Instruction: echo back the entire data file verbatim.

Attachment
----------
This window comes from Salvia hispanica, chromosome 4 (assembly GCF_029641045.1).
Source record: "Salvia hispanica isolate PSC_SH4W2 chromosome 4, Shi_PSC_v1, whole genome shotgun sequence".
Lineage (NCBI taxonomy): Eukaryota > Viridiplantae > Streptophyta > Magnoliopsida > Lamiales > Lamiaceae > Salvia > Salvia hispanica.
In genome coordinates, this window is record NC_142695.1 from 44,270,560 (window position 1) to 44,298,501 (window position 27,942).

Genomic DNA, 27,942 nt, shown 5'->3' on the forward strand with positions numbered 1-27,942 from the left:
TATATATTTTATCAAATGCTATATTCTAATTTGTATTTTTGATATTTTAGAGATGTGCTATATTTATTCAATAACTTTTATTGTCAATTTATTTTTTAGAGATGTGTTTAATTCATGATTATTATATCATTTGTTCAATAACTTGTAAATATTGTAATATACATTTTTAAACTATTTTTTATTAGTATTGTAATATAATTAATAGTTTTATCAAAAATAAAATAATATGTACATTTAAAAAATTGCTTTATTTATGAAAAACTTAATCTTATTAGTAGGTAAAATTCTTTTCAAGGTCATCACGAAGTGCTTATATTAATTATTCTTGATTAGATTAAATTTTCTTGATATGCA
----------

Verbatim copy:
This window comes from Salvia hispanica, chromosome 4 (assembly GCF_029641045.1).
Source record: "Salvia hispanica isolate PSC_SH4W2 chromosome 4, Shi_PSC_v1, whole genome shotgun sequence".
Lineage (NCBI taxonomy): Eukaryota > Viridiplantae > Streptophyta > Magnoliopsida > Lamiales > Lamiaceae > Salvia > Salvia hispanica.
In genome coordinates, this window is record NC_142695.1 from 44,270,560 (window position 1) to 44,298,501 (window position 27,942).

Genomic DNA, 27,942 nt, shown 5'->3' on the forward strand with positions numbered 1-27,942 from the left:
TATATATTTTATCAAATGCTATATTCTAATTTGTATTTTTGATATTTTAGAGATGTGCTATATTTATTCAATAACTTTTATTGTCAATTTATTTTTTAGAGATGTGTTTAATTCATGATTATTATATCATTTGTTCAATAACTTGTAAATATTGTAATATACATTTTTAAACTATTTTTTATTAGTATTGTAATATAATTAATAGTTTTATCAAAAATAAAATAATATGTACATTTAAAAAATTGCTTTATTTATGAAAAACTTAATCTTATTAGTAGGTAAAATTCTTTTCAAGGTCATCACGAAGTGCTTATATTAATTATTCTTGATTAGATTAAATTTTCTTGATATGCA